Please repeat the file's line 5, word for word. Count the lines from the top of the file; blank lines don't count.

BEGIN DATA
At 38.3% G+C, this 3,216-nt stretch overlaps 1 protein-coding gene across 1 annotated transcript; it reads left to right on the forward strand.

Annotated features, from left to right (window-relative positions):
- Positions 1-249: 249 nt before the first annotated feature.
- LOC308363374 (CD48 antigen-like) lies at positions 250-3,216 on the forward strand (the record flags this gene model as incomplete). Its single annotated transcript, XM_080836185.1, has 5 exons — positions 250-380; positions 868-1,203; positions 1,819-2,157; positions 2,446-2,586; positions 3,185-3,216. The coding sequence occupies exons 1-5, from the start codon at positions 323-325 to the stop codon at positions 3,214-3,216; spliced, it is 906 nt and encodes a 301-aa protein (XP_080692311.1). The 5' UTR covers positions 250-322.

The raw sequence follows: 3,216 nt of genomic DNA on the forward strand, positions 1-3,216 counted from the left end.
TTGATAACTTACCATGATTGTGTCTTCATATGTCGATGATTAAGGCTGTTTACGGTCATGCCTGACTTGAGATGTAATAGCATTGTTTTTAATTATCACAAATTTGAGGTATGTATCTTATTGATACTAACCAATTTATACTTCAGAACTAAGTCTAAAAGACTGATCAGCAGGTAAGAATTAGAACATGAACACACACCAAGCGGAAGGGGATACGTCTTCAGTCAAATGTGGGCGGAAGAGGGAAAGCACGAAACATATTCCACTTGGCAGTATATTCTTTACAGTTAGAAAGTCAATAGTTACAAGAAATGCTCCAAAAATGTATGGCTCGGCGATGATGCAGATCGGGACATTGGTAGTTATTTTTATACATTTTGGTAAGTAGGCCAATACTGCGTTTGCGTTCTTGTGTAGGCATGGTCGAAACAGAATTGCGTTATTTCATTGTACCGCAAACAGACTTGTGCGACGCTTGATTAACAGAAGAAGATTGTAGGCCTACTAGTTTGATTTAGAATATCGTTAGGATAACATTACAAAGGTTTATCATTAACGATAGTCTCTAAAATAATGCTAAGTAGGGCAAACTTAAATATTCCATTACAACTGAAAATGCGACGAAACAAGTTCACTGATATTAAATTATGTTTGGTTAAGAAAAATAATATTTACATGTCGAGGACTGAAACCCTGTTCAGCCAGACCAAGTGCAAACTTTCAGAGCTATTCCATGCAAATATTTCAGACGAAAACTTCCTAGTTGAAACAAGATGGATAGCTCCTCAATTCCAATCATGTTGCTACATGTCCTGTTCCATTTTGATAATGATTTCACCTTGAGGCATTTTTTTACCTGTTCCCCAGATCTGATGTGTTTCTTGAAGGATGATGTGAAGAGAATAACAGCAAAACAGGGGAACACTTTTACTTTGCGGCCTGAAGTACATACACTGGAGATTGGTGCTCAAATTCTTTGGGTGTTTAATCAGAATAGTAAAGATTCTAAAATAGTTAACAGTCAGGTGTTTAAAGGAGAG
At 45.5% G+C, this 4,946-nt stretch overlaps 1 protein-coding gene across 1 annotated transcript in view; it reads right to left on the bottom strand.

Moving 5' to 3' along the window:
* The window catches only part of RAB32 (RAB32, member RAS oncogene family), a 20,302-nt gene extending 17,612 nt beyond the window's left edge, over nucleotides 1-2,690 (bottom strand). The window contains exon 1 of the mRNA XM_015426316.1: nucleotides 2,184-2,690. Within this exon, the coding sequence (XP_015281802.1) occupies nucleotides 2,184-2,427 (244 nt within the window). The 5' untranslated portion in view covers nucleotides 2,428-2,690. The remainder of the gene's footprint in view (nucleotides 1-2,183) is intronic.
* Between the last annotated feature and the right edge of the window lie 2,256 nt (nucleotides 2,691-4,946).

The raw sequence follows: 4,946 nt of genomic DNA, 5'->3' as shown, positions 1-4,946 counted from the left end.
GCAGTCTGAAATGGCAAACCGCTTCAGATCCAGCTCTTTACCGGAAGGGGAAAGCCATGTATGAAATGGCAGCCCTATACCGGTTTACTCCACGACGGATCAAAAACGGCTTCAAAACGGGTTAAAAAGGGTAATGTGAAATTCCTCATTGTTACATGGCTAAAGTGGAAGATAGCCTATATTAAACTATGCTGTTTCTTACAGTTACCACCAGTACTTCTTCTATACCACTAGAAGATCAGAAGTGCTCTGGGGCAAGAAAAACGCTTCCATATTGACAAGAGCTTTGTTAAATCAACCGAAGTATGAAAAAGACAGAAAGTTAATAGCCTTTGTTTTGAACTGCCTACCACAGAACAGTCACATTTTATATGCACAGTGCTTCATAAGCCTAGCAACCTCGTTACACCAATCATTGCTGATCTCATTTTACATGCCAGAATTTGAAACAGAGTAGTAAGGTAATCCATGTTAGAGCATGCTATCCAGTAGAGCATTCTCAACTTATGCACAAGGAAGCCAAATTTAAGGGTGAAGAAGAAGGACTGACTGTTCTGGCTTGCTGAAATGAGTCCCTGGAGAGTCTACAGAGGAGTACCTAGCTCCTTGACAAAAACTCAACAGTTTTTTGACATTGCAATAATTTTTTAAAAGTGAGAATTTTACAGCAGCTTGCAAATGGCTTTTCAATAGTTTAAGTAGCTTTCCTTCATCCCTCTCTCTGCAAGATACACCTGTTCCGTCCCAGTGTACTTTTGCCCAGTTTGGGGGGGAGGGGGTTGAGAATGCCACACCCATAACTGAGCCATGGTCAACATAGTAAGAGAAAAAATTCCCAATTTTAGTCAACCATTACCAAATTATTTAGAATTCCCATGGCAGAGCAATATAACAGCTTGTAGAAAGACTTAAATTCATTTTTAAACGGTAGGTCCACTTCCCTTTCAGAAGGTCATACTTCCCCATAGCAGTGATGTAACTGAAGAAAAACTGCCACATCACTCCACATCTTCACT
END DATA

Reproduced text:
The raw sequence follows: 3,216 nt of genomic DNA on the forward strand, positions 1-3,216 counted from the left end.